Braised Venison with Shallots and Mushrooms; the update

Mon mari is getting dead tired of me wandering and wondering what to take photos of for the update.

I keep telling him no one will believe that he has spent all this time touching up the walls before he can get the insulation up.

I keep telling him that I, and the rest of the world, believe that he bought an iPad while I was gone and is up there playing computer games.

He asked if I wouldn’t be so kind as to attempt to portray the problem a wee bit more accurately.

This is my attempt:

  Wall1

This is a wall.

There had been a finishing coat of plaster / cement (or whatever it is) applied at one time but it’s gone in a lot of places and lose and flaking in others.  All the loose stuff has to be chipped out and replaced with new stuff (please bear with the technical description).

Wall_fixed2

There is also the minor detail of the walls not going all the way to the top in all the places.  In order to put up the ceiling and have it meet the walls neatly, the walls have to be, well, neat.  In the above photo the left side is almost done, the right side patiently waiting.

Wall_fixed
This is what it’s meant to look like when it’s finished.

There, now you know what he says he’s been doing.

Oh yes, he said to mention that he has to mix the stuff by hand because it’s too hard to get out of the cement mixer and he can’t mix big quantities anyway because it dries too fast. And then he has to carry it up the wobbly barn stairs.

Barn_stairs

Here’s a close up the actual steps…. They kind of bounce when you walk on them….

Barnstairs_close

If you want to know more than that come on over and lend a hand – he’ll be happy to teach all he knows about re-pointing stone walls.

Now can we get to the food?

I got some venison a few weeks back.  Our neighbor knows someone who raises it.

As is fairly typical when buying from a farm, it was prepackaged (not professionally, just wrapped in freezer paper) and frozen.  All I knew is I had 2 packs of ‘meat’ and one leg roast, bone-in (or, as the neighbor said, ‘a Christmas joint’.

I decided to make a stew.  The meat was the strangest assortment of sizes and shapes I have ever seen.  I’m guessing that it was the trimmings left from more precise ‘cuts’.

Just fine for stew….

Braised Venison in Red Wine
Venison Braised in Red Wine with Shallots and Mushrooms

16oz (500gr) venison, cut into pieces
2 1/2  cups red wine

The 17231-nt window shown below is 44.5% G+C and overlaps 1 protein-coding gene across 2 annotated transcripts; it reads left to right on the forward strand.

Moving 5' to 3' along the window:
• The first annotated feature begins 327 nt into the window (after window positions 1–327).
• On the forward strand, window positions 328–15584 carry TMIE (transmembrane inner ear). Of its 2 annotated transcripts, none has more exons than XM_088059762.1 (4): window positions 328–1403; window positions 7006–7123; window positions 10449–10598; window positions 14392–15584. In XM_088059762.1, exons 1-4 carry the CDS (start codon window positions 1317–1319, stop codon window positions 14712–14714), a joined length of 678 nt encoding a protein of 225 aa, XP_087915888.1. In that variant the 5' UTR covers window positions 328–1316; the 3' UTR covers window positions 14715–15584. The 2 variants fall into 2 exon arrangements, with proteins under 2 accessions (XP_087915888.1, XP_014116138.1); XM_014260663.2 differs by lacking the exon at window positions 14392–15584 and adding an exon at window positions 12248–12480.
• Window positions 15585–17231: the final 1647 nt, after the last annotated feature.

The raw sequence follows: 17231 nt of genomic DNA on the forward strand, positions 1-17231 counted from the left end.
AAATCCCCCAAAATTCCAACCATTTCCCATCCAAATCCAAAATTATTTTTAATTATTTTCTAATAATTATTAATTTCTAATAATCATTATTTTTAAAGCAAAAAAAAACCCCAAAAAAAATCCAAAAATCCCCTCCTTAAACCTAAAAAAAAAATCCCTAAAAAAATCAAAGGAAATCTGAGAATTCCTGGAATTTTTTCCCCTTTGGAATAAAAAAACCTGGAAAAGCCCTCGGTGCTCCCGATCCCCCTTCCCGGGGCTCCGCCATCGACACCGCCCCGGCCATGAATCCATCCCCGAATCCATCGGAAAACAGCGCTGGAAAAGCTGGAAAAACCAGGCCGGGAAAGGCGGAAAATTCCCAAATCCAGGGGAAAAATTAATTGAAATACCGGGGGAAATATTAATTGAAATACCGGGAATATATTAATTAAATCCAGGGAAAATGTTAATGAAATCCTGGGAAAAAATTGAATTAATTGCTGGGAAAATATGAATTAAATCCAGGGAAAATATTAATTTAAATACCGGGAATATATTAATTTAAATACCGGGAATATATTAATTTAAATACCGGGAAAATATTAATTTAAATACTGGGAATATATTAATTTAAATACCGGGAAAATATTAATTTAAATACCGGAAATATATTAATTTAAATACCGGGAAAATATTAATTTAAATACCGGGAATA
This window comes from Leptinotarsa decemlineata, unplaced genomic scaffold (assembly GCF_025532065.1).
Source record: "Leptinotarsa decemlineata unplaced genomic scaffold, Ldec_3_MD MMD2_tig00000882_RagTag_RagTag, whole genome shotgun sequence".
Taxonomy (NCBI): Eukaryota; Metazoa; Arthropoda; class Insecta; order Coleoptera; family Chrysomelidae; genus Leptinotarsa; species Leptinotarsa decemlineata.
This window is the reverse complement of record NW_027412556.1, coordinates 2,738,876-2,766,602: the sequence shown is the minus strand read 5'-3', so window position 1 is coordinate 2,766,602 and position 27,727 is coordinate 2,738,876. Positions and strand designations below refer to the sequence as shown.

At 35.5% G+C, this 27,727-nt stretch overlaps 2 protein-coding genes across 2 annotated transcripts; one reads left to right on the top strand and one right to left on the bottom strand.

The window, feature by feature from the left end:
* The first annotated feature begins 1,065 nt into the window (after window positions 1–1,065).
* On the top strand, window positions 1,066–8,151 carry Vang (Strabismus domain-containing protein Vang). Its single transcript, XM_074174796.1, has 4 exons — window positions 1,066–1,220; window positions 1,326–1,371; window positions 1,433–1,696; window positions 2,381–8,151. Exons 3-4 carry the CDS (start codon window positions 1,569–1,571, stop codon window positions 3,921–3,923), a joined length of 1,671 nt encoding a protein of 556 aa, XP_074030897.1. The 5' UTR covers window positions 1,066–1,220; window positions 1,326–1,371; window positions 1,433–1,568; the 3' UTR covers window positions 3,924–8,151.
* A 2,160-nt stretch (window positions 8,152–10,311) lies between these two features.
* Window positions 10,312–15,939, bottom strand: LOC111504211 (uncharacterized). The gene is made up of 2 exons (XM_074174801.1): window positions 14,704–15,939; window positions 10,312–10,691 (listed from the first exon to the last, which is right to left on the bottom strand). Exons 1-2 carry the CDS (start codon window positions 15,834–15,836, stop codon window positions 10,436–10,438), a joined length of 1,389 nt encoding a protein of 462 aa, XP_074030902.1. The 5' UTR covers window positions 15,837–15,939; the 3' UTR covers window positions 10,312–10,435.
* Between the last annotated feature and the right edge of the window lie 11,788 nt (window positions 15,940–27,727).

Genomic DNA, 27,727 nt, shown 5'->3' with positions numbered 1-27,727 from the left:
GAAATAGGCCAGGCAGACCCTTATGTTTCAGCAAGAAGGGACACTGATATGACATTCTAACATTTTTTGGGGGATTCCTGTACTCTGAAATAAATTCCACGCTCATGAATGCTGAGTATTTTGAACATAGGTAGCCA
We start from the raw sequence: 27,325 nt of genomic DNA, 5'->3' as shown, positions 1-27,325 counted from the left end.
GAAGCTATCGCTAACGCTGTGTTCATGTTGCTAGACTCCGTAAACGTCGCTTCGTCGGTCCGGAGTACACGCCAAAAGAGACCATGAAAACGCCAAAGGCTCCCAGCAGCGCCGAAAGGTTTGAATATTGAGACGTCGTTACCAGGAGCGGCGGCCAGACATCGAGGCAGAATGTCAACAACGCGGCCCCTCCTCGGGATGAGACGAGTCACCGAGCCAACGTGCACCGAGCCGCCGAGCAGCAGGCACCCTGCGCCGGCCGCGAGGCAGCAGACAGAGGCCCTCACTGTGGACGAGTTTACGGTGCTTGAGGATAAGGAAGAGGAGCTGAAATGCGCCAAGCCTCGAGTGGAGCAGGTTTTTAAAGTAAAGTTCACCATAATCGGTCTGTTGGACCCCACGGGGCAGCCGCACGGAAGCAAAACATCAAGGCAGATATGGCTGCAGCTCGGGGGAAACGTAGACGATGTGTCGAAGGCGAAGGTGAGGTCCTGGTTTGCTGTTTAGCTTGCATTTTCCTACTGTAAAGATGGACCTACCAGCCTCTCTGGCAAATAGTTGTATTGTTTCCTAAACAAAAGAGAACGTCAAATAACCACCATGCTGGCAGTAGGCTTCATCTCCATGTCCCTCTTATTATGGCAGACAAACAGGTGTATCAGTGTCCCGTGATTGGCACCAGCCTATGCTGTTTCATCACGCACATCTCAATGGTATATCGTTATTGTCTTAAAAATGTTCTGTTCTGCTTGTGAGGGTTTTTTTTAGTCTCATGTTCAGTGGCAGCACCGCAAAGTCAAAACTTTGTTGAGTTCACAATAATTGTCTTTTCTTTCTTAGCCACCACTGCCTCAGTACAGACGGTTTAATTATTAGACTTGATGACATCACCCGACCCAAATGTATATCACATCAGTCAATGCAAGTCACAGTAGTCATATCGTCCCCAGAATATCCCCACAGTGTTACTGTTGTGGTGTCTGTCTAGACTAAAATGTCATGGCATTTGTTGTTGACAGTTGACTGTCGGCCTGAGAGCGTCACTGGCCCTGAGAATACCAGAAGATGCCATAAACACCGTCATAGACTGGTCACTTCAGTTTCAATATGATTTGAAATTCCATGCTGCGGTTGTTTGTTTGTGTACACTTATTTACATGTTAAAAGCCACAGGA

1/2 cup beef stock
1 carrot, roughly chopped
1 onion, roughly chopped
4 cloves garlic
3 bay leaves
1 tbs juniper berries
1 tsp black peppercorns
1 tbs tomato paste
2 tbs cornstarch dissolved in 4 tbs water
6 shallots, whole
6oz brown mushrooms, thickly sliced
2 tbs olive oil, divided

To marinate:  Put venison into a small, deep bowl.  Add the carrot, onion, garlic, bay leaves, juniper berries and peppercorns. Pour the red wine over, cover and refrigerate for at least 4 hours or overnight.
To cook: Take the meat out of the marinade and let it drain, reserving all of the marinade. Heat 1 tbs oil in small stock pot or Dutch Oven. Add venison and brown well. Pour the reserved marinade over, along with the drained vegetables, herbs and spices. Stir in the beef stock, tomato paste, cover and bring to a boil. Reduce heat and let simmer for 2  hours.
30 minutes before it’s done:  Heat remaining 1 tbs oil in a medium skillet.  Add shallots and sauté over medium heat until nicely browned, about 10 minutes.  Add to venison, reserving oil in skillet. 
Return the skillet to heat and add mushrooms.  Sauté until well browned.  Set aside.
To finish: Remove the venison and shallot to a bowl, cover to keep warm.  Drain the win sauce, discarding solids.  Return sauce to heat and boil briskly for 5 minutes, allowing to reduce slightly.  Reduce heat and slowly whisk in cornstarch mixture to thicken. You probably won’t need all of it so stop periodically and let it cook to test consistency. It clears as it cooks and thickens.
Add the venison, shallots, mushrooms to the sauce and heat through. Spoon into a bowl and serve.

Don’t forget to sign up for Season’s Eatings, the international holiday gift exchange… It’s fun!

8 thoughts on “Braised Venison with Shallots and Mushrooms; the update”

  1. I am reminded how lucky you are to have a mari who can do all this stuff and, even better, seems to actually enjoy it! Or at least enjoys getting it done. Anyway, I’m impressed, both with your mari’s industry and with your venison stew.

  2. now this is a great stew, we do not cook with juniper berries in the south, well, not that much, but everything else along with the wine I do know makes for a fine pairing with deer meat – so many hunters around these parts who would love this one

  3. oh man would my husband go nuts for this one! Since we moved to Florida we havent seen venison in years maybe over 20. This looks absolutely fabulous! I will be booking marking if we should ever get lucky enough to get some again love love love this~

  4. I adore venison, don’t get to eat it very often, and am positively drooling over your stew! Maybe my son will bring some venison up for Christmas. I can hope.
    Your mari is a very clever guy!

  5. My neighbor in Germany was a retired stonemason and told me all about stonework. So I would love to come and learn about this. Thyme for a “work-ation” or whatever they call those working holidays.

  6. Zoomie, I am lucky…. I sometimes have to remind me, but usually I remember ;-))
    Ali, I love winter cooking!
    Kirsten, once and awhile I see it in the shops – but usually from New
    Zealand… I’d rather have local.
    Drick, I use juniper berries a lot with beef, too. You could always use gin….
    Claudia, there are so many deer in the Midwest too bad they can’t be hunted commercially
    Christine, when I lived in the US, I used to get it from my hunter nephew
    TikiPundit, come on over – lots of work!

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